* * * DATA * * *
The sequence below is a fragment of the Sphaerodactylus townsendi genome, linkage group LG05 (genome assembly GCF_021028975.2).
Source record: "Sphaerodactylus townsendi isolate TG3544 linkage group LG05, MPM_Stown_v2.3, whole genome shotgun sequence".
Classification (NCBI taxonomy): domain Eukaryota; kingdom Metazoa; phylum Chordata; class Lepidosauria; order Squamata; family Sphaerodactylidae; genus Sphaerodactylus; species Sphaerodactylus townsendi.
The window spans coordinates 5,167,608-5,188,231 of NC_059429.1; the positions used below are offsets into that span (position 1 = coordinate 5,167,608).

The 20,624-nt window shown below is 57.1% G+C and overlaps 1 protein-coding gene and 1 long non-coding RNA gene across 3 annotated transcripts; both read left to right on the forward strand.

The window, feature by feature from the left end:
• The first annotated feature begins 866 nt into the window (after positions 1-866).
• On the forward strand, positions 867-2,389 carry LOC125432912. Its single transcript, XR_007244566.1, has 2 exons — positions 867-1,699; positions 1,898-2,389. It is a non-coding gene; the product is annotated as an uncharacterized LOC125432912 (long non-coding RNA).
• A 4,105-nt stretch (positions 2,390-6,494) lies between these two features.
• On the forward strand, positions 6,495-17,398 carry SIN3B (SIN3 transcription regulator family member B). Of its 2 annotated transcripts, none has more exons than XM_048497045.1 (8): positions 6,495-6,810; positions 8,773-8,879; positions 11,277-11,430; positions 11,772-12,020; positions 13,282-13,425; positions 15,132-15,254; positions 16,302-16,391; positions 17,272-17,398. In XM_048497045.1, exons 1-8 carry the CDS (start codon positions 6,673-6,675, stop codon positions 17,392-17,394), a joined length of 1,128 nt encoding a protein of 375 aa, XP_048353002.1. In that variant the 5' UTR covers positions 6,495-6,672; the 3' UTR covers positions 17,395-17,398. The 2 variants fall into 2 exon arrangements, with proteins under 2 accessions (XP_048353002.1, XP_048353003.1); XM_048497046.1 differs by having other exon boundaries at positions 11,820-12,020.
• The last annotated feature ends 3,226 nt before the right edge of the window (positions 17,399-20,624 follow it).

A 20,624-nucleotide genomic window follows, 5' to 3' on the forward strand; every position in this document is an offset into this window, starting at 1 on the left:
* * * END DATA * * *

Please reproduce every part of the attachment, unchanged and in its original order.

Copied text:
The sequence below is a fragment of the Sphaerodactylus townsendi genome, linkage group LG05 (genome assembly GCF_021028975.2).
Source record: "Sphaerodactylus townsendi isolate TG3544 linkage group LG05, MPM_Stown_v2.3, whole genome shotgun sequence".
Classification (NCBI taxonomy): domain Eukaryota; kingdom Metazoa; phylum Chordata; class Lepidosauria; order Squamata; family Sphaerodactylidae; genus Sphaerodactylus; species Sphaerodactylus townsendi.
The window spans coordinates 5,167,608-5,188,231 of NC_059429.1; the positions used below are offsets into that span (position 1 = coordinate 5,167,608).

The 20,624-nt window shown below is 57.1% G+C and overlaps 1 protein-coding gene and 1 long non-coding RNA gene across 3 annotated transcripts; both read left to right on the forward strand.

The window, feature by feature from the left end:
• The first annotated feature begins 866 nt into the window (after positions 1-866).
• On the forward strand, positions 867-2,389 carry LOC125432912. Its single transcript, XR_007244566.1, has 2 exons — positions 867-1,699; positions 1,898-2,389. It is a non-coding gene; the product is annotated as an uncharacterized LOC125432912 (long non-coding RNA).
• A 4,105-nt stretch (positions 2,390-6,494) lies between these two features.
• On the forward strand, positions 6,495-17,398 carry SIN3B (SIN3 transcription regulator family member B). Of its 2 annotated transcripts, none has more exons than XM_048497045.1 (8): positions 6,495-6,810; positions 8,773-8,879; positions 11,277-11,430; positions 11,772-12,020; positions 13,282-13,425; positions 15,132-15,254; positions 16,302-16,391; positions 17,272-17,398. In XM_048497045.1, exons 1-8 carry the CDS (start codon positions 6,673-6,675, stop codon positions 17,392-17,394), a joined length of 1,128 nt encoding a protein of 375 aa, XP_048353002.1. In that variant the 5' UTR covers positions 6,495-6,672; the 3' UTR covers positions 17,395-17,398. The 2 variants fall into 2 exon arrangements, with proteins under 2 accessions (XP_048353002.1, XP_048353003.1); XM_048497046.1 differs by having other exon boundaries at positions 11,820-12,020.
• The last annotated feature ends 3,226 nt before the right edge of the window (positions 17,399-20,624 follow it).

A 20,624-nucleotide genomic window follows, 5' to 3' on the forward strand; every position in this document is an offset into this window, starting at 1 on the left: